- Use public restrooms or showers
- Come into close contact with animals
- Wear clothing or shoes that irritate your skin
- Suffer from diabetes
- Are obese or overweight
- Sweat a lot
- Having a weak immune system
In most cases, the ringworm fungus causes symptoms to appear 4 to 14 days after skin contact.
Depending on the part of the body that is afflicted, it’s symptoms and indications might vary, however, they frequently include the:
- Skin itching
- Rash with rings
- Cracked, scaly, and red skin
- Hair fall
- Red, swollen skin
It can appear on –
A physical examination and medical history are typically used to diagnose ringworm. By examining the area that is affected and asking about your symptoms, your doctor may conclude that you have ringworm. Ringworm lesions are distinctive and typically enable a diagnosis to be made based only on a physical examination. Your doctor may typically scrape a small piece of skin or nail to examine under a microscope or send it to a lab for additional testing.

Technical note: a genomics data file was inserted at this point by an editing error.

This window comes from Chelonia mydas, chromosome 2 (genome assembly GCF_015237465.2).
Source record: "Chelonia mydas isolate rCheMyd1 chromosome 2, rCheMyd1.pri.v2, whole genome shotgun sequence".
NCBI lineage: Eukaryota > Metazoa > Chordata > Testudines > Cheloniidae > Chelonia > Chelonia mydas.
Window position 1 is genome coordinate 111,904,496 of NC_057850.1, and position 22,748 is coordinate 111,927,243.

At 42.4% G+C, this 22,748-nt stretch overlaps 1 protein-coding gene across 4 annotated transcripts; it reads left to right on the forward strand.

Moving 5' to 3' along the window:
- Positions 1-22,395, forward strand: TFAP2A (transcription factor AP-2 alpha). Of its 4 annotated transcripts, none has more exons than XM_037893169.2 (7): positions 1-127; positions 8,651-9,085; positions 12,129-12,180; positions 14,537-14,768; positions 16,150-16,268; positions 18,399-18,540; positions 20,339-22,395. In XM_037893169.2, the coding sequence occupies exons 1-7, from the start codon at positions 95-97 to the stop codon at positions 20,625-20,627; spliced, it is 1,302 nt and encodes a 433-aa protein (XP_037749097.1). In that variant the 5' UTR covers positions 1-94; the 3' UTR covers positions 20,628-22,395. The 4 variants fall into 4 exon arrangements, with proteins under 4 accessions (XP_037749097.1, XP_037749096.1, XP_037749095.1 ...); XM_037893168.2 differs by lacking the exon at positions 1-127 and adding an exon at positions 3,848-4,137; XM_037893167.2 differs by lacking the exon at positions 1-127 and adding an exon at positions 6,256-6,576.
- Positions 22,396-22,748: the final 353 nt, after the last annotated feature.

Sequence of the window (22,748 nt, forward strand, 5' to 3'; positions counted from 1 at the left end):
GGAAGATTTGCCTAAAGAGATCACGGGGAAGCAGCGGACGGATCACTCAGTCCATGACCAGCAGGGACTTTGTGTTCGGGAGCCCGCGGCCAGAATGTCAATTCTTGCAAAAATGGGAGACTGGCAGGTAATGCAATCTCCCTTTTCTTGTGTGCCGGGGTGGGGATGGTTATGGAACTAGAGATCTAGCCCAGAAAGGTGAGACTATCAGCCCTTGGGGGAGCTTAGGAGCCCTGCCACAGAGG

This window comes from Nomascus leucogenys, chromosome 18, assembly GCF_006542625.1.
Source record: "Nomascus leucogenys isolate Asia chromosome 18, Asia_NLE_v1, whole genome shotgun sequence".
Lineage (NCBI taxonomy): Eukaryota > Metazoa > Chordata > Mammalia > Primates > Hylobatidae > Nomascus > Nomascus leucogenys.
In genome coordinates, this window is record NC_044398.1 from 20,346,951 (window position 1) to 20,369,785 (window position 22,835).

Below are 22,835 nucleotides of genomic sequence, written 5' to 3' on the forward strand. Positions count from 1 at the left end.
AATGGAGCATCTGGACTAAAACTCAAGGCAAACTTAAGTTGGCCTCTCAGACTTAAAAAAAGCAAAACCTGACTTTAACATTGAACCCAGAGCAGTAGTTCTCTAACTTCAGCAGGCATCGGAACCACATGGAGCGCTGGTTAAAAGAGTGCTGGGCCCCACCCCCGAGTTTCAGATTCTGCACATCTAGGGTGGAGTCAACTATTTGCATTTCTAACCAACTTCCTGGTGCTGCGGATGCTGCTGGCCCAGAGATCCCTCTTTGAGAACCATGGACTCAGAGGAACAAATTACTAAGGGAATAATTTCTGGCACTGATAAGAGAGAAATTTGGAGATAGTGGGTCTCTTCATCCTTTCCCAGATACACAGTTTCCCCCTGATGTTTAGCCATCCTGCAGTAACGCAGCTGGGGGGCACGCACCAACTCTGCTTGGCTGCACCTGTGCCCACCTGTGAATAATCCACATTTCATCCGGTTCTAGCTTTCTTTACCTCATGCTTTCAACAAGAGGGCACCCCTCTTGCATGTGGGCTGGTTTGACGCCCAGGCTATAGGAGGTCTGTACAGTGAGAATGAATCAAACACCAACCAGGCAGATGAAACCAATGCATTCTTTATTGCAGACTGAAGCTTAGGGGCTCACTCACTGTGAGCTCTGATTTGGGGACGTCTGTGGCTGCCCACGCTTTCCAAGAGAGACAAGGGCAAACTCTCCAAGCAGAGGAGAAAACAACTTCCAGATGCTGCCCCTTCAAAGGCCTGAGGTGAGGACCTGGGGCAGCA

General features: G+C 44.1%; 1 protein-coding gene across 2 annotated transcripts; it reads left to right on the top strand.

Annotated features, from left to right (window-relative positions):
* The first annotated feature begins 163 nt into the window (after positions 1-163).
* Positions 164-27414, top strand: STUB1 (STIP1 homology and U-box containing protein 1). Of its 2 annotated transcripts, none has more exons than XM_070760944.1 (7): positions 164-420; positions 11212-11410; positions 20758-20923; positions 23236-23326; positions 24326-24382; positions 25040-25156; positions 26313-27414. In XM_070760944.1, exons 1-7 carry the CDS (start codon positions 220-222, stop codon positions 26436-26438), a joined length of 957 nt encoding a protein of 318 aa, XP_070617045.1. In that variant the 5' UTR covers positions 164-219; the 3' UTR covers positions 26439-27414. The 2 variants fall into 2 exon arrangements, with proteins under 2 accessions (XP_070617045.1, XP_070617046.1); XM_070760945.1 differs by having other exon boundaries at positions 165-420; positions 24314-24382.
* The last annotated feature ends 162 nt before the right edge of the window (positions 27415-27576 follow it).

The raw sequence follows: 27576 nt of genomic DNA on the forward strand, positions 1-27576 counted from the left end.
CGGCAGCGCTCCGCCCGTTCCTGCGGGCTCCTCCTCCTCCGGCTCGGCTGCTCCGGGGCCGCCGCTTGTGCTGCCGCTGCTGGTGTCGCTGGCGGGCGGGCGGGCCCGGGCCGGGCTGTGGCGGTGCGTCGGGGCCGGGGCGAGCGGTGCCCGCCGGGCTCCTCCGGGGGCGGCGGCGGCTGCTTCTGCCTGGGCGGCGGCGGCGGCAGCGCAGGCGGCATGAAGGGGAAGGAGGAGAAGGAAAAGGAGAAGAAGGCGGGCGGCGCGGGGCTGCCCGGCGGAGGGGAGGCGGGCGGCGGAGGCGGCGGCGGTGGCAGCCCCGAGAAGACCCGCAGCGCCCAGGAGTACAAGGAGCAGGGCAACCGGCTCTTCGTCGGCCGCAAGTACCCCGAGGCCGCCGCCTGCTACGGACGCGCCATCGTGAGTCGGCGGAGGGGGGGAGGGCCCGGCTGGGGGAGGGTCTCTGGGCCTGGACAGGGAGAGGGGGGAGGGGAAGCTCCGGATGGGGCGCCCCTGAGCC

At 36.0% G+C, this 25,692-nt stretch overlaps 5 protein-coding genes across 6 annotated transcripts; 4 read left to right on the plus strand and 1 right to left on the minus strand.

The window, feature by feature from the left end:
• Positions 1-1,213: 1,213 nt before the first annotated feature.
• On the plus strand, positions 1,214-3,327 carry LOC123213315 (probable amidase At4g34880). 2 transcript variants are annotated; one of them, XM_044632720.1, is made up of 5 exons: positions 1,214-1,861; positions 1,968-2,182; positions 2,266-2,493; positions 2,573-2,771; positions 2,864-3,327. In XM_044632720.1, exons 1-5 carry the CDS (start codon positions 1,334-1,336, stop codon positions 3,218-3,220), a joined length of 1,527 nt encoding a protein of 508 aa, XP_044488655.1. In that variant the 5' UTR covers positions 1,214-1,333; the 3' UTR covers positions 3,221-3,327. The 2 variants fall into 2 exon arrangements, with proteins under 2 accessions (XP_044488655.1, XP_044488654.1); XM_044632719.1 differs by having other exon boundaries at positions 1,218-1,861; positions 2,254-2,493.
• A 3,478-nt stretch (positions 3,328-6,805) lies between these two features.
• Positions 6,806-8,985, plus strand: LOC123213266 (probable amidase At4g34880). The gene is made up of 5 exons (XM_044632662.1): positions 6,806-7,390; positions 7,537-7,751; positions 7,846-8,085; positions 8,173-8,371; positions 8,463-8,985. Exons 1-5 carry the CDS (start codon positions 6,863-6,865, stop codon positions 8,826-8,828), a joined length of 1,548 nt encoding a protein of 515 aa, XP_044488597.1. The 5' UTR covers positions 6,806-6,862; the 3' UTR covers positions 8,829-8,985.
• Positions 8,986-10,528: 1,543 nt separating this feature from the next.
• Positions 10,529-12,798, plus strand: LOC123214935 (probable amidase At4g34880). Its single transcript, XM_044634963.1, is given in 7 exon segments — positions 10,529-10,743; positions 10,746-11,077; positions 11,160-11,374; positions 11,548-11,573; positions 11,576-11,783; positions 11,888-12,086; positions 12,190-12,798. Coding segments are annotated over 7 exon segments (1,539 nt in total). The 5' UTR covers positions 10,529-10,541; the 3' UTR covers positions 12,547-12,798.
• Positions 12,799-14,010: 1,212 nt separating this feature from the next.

It may be difficult to treat ringworm. A fungus is typically to blame, and it can spread even before symptoms appear. Follow these instructions to lower your risk of developing ringworm:
- Oral antifungal medication is typically taken for several weeks as part of the treatment for nail infections or scalp ringworm. The use of a specific shampoo may also be part of the treatment for scalp ringworm in order to aid in the fungus’ removal.